A Heartfelt Indie Treat
When it’s come to pushing forwards video games as a storytelling medium, a lot of the work in recent years has focused on building deeper human characters who have more nuanced and meaningful interactions with the people and universes around them. I have a huge respect for the developers who are making these endeavours, in fact I think it’s one of the most important things happening in video games right now, but it’s not the only way to create engrossing fiction. After all, if video games are still attempting to find their feet in terms of storytelling, doesn’t it make sense to start simple? That’s exactly what Mike Bithell’s indie puzzle-platformer Thomas Was Alone does.
Thomas Was Alone is set in a world where a team of programmers have accidentally stumbled across a way to create sentient computer code and birthed the inquisitive AI Thomas. Initially, you guide Thomas on the journey through his virtual world alone, but he quickly meets up with other AI buddies who you must control throughout the levels in your quest to run, jump, and fall to your goals. The twist is, the characters are all featureless quadrilateral shapes, and none of them speak aloud. Instead their thoughts are communicated to you by the game’s talented narrator Danny Wallace. The amazing thing about Thomas Was Alone is that despite what appears to be a complete hindrance of the characters’ abilities to express themselves, you become more attached to them than the characters in most other video games out there.
An embracement of simplicity is the driving philosophy behind Thomas Was Alone, and the characters are a big part of that. Each of them has a basic but clearly defined personality, and the way these personalities are presented through their charming, if not slightly naive musings, is endearing. While they may be simple, the game is also good about both introducing some degree of character development, and adding enough new sentient shapes to the mix at the right time so that you don’t become fatigued with any one of them. The ragtag collection of squares and rectangles that make up Thomas Was Alone’s cast look upon the world and think about each other in the same way that a young child might, and it melts your heart. From the curious and optimistic Thomas, to the impatient and frustrated Chris, you can’t help but enjoy their presence. However, the game owes a lot to not just its story, but the specific way the story joins together with the graphics, sound, and gameplay that accompany it.
The goal of each level is very straightforward, get your characters from the starting point to their respective portals at the end of the stage. To achieve this goal you must utilise the specific traits of each character to compensate for the shortcomings of the others. None of the characters can be said to have access to gameplay actions that the others don’t, they can all basically move, jump, and not much else, but their size, shape, jump height, and sometimes other characteristics are key to how you use them. Taller characters can jump up to platforms that others can’t or act as platforms for smaller ones to reach high places, shorter characters can fit through gaps taller ones can’t, and some other characters exhibit slightly more extreme properties like being able to ferry others across water or acting as trampolines. Not only does this make for enjoyable gameplay, but it helps build on the warming sense that the characters are succeeding through friendship and teamwork.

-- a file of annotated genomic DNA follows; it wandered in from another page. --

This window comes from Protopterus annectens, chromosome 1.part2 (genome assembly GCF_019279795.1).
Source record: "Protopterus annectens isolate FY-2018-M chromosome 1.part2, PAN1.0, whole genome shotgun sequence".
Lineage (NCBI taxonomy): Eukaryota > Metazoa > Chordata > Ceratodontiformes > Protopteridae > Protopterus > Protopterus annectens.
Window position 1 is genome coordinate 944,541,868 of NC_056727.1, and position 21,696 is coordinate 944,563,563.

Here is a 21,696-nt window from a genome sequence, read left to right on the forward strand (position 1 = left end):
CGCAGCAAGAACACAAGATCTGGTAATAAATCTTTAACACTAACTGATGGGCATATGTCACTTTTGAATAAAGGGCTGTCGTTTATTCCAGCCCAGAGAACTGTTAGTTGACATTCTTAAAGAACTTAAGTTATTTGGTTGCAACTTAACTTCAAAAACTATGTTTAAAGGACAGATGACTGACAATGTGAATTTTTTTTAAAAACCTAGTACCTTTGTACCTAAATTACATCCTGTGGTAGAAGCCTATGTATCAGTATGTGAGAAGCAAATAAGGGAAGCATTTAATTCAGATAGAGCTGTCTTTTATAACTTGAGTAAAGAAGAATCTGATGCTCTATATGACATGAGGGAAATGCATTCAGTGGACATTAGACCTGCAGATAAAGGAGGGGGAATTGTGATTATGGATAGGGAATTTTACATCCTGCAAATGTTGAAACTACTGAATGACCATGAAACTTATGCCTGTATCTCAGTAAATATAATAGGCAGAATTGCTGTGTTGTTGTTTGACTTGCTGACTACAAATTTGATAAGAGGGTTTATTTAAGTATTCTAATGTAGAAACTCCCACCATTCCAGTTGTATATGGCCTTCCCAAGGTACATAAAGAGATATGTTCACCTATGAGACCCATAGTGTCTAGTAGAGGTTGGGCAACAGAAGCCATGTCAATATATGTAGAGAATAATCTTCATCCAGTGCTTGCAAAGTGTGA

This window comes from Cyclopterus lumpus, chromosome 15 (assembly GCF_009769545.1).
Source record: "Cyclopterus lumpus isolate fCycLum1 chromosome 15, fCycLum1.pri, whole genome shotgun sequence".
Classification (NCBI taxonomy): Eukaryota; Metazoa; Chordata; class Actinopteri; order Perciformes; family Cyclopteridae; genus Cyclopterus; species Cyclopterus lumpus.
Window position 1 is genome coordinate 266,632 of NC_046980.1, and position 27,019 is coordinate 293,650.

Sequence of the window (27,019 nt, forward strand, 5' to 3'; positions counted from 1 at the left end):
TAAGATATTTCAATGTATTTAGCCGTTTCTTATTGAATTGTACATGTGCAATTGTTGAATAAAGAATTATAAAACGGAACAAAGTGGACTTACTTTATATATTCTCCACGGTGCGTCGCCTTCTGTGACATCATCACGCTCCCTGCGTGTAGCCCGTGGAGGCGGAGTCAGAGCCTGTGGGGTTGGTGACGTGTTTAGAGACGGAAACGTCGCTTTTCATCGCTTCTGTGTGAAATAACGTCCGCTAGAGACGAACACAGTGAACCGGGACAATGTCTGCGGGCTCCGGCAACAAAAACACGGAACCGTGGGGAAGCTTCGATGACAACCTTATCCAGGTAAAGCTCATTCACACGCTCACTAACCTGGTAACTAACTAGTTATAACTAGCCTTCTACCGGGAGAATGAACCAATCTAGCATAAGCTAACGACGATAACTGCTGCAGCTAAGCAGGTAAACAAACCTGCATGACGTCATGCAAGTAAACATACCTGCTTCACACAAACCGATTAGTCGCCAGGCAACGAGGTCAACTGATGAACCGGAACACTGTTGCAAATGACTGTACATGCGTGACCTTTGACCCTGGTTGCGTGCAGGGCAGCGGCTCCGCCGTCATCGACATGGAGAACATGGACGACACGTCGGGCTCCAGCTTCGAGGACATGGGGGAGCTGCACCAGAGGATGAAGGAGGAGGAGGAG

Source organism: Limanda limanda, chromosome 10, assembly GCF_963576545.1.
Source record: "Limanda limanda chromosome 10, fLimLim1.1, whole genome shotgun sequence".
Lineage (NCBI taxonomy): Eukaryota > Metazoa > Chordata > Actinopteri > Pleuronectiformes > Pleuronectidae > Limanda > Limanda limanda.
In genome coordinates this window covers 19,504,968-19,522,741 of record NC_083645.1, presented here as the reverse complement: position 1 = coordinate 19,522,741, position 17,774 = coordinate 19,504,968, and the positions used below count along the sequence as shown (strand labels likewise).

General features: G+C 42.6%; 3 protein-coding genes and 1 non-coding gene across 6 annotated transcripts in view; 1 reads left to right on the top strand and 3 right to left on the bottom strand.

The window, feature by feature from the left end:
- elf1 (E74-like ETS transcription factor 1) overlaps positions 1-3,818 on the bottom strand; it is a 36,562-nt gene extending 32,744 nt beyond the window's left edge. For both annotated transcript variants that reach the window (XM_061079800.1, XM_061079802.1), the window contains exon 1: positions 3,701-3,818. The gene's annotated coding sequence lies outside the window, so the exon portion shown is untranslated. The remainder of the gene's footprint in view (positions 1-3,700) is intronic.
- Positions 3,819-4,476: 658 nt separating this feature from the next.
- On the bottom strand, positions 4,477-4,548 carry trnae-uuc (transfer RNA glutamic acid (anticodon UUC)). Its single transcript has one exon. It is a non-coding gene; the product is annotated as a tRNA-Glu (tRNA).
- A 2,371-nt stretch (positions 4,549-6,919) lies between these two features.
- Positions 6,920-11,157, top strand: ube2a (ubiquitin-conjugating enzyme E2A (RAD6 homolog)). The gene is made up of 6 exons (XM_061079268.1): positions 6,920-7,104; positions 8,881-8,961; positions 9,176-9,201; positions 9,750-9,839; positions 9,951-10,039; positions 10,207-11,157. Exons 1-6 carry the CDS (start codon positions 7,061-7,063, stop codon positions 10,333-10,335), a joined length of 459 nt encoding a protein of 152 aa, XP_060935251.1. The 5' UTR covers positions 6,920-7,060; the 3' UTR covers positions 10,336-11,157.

Their specific traits may sound too similar and basic to have a great deal of longevity, but as with the story, Thomas Was Alone’s uncanny knack of knowing just when to introduce new cast members and mechanics keeps it fresh. Unfortunately, there are a few weaknesses in the game’s puzzle-platforming that put a bit of a damper on things. Getting characters to climb onto small platforms or each other can be a bit of a fiddly job, and switching between characters never felt particularly natural for me. You can cycle through them one-by-one, in which case it can be a fair number of button presses to get to the character you want, or you can switch directly to another character using the number keys, which is easier said than done when you need to memorise which number corresponds to which character, and the cast of the game is constantly changing. This is a bigger problem later on in the game when you’re controlling more characters, and it’s a fairly frequent occurrence to have to make several consecutive switches just to walk them from A to B. Thankfully though, the game generally doesn’t set you back far if you slip up, and loads between levels are virtually non-existent.
The levels themselves are largely mazes of black solid space, fleshed out with smoking water and other hazards, while backgrounds consist of solid colours occasionally pulsing with basic shapes and patterns to create a cyberspace environment that feels stylish, but just a little uncaring towards the self-aware programs within it. The game’s UI is also pleasingly sleek and minimalist, and the soundtrack is a wonderful marriage of piano and chiptune, presenting an elegant backing for the gameplay as innocent as the AI themselves.
Overall, guiding your squad of squares through the world of Thomas Was Alone can occasionally seem like a bit of a job, but the game presents a handful of adorable personalities that make you want to reach into the screen and hug them. It might not be suitable for those who want a straight-laced, finely tuned puzzle-platformer, but if you have any interest in watching a team of childlike polygonal comrades come together for a thoroughly charming experience, Thomas Was Alone has a lot to offer you.